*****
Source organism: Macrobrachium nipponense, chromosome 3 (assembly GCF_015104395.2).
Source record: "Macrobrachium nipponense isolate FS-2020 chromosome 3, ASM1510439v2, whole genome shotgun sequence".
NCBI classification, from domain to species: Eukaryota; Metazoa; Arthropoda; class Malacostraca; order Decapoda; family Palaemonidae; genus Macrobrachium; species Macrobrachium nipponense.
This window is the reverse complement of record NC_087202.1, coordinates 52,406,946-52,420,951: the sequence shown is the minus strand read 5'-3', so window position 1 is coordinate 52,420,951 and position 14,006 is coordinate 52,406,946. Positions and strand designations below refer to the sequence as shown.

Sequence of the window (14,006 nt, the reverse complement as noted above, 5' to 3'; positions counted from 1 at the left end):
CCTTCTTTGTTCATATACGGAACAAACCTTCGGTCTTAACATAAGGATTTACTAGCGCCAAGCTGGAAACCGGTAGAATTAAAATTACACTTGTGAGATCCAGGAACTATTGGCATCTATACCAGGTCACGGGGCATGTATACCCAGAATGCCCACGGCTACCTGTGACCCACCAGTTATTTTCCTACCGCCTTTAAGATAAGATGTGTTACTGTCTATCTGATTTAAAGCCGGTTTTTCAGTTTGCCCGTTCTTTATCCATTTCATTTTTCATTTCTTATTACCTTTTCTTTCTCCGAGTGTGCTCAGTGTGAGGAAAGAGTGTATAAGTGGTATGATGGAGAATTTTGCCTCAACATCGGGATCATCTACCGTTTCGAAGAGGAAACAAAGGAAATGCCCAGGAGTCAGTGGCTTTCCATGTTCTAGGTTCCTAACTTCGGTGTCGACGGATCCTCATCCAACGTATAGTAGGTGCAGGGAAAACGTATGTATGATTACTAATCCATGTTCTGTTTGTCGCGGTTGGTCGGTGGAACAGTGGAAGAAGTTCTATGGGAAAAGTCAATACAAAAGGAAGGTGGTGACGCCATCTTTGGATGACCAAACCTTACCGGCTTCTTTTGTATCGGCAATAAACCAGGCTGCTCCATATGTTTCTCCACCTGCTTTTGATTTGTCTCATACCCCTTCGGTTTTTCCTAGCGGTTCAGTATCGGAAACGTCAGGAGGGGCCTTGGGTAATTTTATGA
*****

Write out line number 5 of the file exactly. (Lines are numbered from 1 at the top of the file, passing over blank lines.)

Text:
Sequence of the window (14,006 nt, the reverse complement as noted above, 5' to 3'; positions counted from 1 at the left end):